Cherries cherries cherries

We have a bumper crop of Carmine Jewel Dwarf Sour cherries this year, overlapping with the end of haskap/honeyberry season. The early and mid honeyberries are still pickable but a few are starting to dehydrate a bit on the bushes. The late varieties are now ripe enough.

Our Crimson Passion and Romeo sour cherries  are just a few days behind Carmine Jewel. We don’t know if they will overlap like this every year but that’s how it is this year. My juicer/steamer is coming in handy for the cherries that we don’t have time to pit. We’re also running out of freezer space. So juicing is a great option right now.

This cherry juice measured 11 brix. The ripest berries run 13-15 brix. We want to pick them before the birds or other predators get them and don’t mind the fruit being a little on the tart side. I personally like the Carmine Jewel for fresh eating, I like the tartness and find the sweeter varieties lacking that zing that I’m now accustomed to from Carmine Jewel. I pitted a few fresh ones and threw them on pancakes with whipped cream this morning. Tasted so good I didn’t take time to stop for a picture. No added sugar was needed.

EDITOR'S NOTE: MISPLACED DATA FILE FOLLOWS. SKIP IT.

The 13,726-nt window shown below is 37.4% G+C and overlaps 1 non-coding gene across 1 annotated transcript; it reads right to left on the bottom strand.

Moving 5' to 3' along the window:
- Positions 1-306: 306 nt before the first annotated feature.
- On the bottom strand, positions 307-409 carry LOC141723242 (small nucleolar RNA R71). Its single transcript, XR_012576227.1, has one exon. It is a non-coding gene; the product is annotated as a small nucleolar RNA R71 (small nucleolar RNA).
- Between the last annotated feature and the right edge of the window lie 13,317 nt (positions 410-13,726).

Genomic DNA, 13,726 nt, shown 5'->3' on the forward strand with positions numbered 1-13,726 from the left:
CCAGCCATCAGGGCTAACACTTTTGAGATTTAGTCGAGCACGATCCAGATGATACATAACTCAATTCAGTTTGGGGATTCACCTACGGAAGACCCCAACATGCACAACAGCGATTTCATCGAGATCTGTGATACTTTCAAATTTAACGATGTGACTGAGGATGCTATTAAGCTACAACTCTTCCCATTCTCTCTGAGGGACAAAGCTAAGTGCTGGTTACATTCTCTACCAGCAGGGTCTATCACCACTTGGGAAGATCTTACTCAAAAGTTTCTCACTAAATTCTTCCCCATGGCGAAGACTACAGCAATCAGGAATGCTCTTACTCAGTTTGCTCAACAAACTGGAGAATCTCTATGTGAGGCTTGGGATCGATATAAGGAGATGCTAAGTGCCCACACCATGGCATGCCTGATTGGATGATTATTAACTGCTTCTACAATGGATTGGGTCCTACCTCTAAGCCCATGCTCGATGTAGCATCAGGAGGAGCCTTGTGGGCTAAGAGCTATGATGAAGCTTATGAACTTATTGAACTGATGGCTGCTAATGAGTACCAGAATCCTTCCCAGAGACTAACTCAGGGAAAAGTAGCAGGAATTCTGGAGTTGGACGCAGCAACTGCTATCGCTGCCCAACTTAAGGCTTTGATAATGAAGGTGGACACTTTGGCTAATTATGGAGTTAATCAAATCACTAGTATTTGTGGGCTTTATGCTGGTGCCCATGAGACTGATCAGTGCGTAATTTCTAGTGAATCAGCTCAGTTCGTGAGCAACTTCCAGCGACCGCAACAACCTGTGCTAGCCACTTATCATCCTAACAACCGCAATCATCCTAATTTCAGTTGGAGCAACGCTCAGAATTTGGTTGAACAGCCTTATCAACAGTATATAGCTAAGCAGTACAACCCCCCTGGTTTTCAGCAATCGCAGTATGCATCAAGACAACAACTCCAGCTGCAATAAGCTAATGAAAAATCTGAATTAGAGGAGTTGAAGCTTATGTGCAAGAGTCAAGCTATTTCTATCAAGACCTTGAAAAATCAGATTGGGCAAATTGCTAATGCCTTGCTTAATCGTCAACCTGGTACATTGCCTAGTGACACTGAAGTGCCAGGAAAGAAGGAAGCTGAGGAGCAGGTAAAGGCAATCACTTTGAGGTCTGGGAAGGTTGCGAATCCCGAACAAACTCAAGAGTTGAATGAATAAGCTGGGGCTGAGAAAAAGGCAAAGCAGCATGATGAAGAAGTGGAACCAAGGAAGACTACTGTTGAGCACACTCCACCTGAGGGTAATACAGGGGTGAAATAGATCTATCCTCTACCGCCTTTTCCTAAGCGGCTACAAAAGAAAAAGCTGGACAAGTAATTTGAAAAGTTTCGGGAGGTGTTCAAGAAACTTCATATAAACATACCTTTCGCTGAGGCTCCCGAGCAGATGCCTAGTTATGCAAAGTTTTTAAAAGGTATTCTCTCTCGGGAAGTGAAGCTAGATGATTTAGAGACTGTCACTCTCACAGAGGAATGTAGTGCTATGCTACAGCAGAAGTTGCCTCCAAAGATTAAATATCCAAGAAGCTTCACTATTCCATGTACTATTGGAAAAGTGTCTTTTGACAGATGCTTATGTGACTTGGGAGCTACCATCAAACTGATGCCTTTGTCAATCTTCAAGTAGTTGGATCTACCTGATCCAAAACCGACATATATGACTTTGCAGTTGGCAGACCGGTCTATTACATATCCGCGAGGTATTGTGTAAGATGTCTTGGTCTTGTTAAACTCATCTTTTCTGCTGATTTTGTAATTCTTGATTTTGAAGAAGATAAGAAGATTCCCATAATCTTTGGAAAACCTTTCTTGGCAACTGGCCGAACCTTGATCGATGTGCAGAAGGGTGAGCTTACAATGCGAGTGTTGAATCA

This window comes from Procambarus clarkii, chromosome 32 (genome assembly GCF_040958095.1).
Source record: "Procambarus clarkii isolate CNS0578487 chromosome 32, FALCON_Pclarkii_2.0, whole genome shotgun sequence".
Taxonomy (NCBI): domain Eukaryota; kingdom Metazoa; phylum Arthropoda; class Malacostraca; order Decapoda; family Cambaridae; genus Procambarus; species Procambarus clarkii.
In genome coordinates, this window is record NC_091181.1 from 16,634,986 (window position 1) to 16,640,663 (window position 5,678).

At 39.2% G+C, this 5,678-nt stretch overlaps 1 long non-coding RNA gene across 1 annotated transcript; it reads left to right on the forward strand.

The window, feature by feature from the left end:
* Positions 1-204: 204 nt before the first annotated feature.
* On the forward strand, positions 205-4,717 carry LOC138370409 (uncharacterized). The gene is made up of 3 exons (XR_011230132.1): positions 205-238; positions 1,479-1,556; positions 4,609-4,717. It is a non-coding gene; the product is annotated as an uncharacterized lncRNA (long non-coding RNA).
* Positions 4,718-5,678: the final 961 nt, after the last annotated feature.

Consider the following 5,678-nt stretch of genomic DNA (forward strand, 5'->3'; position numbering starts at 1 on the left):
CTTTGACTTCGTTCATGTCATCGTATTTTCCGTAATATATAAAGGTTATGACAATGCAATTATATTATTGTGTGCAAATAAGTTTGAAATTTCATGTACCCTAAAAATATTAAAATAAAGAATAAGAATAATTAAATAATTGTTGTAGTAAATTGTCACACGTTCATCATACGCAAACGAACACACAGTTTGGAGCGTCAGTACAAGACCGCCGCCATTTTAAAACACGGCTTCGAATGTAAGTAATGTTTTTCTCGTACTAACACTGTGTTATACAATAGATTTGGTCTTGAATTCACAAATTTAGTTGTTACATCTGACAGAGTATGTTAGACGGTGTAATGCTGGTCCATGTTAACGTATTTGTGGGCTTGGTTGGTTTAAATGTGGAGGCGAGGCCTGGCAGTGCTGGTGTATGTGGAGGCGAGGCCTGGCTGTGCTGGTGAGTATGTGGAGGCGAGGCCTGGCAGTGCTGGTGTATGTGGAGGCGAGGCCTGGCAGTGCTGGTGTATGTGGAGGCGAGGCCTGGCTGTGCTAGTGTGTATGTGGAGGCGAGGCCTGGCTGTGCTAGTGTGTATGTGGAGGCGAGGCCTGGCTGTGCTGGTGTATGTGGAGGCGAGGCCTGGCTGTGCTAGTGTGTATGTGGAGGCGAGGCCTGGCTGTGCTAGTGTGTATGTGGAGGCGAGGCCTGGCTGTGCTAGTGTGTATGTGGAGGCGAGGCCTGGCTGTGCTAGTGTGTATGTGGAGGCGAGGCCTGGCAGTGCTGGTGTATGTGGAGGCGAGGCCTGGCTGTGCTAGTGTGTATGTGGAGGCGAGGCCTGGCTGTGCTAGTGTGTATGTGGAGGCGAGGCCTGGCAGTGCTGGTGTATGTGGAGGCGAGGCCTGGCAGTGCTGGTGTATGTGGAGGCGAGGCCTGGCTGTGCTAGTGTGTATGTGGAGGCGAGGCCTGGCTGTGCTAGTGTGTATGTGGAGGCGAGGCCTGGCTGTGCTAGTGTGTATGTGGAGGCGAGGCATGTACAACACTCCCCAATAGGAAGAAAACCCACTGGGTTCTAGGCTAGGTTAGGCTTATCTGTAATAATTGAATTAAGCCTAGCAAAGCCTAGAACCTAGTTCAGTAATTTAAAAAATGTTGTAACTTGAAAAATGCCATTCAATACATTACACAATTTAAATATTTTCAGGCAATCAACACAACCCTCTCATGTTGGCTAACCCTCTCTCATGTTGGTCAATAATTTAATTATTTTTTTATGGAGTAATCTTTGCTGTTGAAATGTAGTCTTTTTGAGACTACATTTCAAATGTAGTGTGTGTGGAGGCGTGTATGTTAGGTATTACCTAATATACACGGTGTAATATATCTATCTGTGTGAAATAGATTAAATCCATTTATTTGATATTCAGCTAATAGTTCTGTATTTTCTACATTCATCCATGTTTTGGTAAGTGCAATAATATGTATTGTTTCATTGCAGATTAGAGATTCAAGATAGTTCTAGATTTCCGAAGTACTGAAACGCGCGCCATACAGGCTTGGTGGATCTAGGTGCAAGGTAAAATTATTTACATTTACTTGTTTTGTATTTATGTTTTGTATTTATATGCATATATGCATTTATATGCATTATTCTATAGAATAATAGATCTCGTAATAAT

About honeyberrylady

Growing honeyberries and other cold hardy fruit (dwarf sour cherries, saskatoons, currants, gooseberries, aronia, elderberry, and goji) in zone 3a, just north of the headwaters of the Mississippi River in Minnesota, USA.
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